21. I don't read many new hardcovers as they are too expensive and my library usually has waiting lists for popular new releases. But I happened to be there when this was being catalogued and the librarian told me I had to read Devil in the Grove and Laura Hillenbrand's Unbroken. I read Unbroken first and it was very good, but Devil in the Grove was so heartstopping I finished it in two days. Incredible book. Easily five stars and you will come away with such a profound respect for Thurgood Marshall [...]

    22. Exhausted. That is how I felt at the conclusion of this extremely well written examination of a portion of US history that few are aware of. By no means a "light" read, or "beach" read, but definitely a "must" read. You'll be astonished at how fluidly it reads. One might be tempted to proclaim it "reads like a novel". I would have to disagree. It doesn't read like a novel, it reads like a brilliant, brilliant piece of investigative journalism.

    23. This was a timely read. I can't help relating the events in this story to the current humanitarian crisis in Ferguson, Missouri. While we have made progress in racial equality in the United States, we still have a long way to go. It is important to learn about the historical roots of racism. Prejudice runs deep in our national history.

    24. Americans like to praise themselves for their ability to recognize, and to rise above their prejudices; to eventually do the right thing by those that have been oppressed and marginalized in our society. We praise Abraham Lincoln for emancipating the slaves; we praise Susan B. Anthony and Elizabeth Cady Stanton for eventually achieving women's suffrage; we praise Lyndon Johnson, Hubert Humphrey and most especially Martin Luther King Jr. for Civil Rights advances in the 1960s; and we revere the g [...]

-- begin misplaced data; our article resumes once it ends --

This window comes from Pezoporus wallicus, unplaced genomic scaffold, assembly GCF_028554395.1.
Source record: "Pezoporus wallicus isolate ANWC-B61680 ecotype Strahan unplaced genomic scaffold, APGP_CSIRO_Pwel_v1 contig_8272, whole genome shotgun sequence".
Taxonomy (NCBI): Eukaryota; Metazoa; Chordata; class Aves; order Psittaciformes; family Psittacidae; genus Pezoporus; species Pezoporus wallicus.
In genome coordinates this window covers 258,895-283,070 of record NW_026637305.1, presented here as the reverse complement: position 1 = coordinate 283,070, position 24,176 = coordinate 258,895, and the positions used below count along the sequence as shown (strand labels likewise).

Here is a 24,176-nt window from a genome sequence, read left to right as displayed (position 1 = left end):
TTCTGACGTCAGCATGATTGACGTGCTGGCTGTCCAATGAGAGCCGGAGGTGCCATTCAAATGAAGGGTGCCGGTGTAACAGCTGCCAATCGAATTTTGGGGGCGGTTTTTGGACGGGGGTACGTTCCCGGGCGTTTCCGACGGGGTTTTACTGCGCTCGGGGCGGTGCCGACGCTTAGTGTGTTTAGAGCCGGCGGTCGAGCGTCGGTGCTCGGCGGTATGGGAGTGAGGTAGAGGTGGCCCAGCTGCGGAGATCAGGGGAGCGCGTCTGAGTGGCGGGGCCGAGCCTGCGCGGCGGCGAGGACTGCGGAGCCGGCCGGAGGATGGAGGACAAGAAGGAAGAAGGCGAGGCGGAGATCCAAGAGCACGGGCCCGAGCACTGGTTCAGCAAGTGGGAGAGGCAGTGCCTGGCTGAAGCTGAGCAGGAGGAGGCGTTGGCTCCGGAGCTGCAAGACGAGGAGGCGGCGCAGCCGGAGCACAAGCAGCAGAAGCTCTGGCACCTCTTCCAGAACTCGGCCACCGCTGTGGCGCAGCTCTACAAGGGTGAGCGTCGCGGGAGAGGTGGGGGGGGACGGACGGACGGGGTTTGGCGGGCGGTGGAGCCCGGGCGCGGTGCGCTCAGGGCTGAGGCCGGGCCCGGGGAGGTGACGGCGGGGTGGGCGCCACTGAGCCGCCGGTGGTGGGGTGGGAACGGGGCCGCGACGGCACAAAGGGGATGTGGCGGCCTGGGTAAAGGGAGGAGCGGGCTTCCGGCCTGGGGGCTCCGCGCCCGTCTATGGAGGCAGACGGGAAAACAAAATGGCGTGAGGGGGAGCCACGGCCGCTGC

25. I have to hand it to the author for bringing to light an excellent story. Devil in the Grove is the story of Thurgood Marshall's effort, as a trial attorney for the NAACP, to defend four boys wrongfully accused of rape in 1940s-50s Florida. Written with a suspenseful tone, eye-opening depictions of southern racism, and colorful portrayal of Marshall, this was a great story and deserves the attention it's given in King's account.I just had two issues with this book. One: So much time and detail i [...]

    26. This is not a biography of Thurgood Marshall. In many ways, it is a study of one case during the years after WW II and before Brown. King includes infromation about other cases, showcasing that there are names we should know besides Till.King also looks at all the players in the Groveland and in particular, the effect of Marshall upon them. In many ways, that is the most intersting part of the book.

    27. It's always good to remind oneself of what this country and its minorities have been through. Great book about the battles against rampant, systemic racism in the state of Florida. Never forget.10/10

    28. This book was very informative and there were parts that were exciting. It was also well-written on a sentence level. It's obviously an important subject and the author made it very vivid. It's hard to know how to evaluate it - enjoyment isn't exactly the right scale. Reading about lynchings and the terrible violence against African-Americans in the Jim Crow South was really hard, and I'm torn about whether the author's choices in the beginning were effective or overkill. Similarly, the book bad [...]

    29. Gilbert King did an amazing job chronicling Thurgood Marshall's involvement in the case of the Groveland Boys. In 1949, among the orange groves of rural Florida, a young, white couple stopped alongside the road, getting their car stuck in the mud. Two young, black men, on leave from the Army stop to help. Tensions rise between the man and the two young men and accusations of rape against the wife are made the next morning. It was a case known throughout the country and the stellar Thurgood Marsh [...]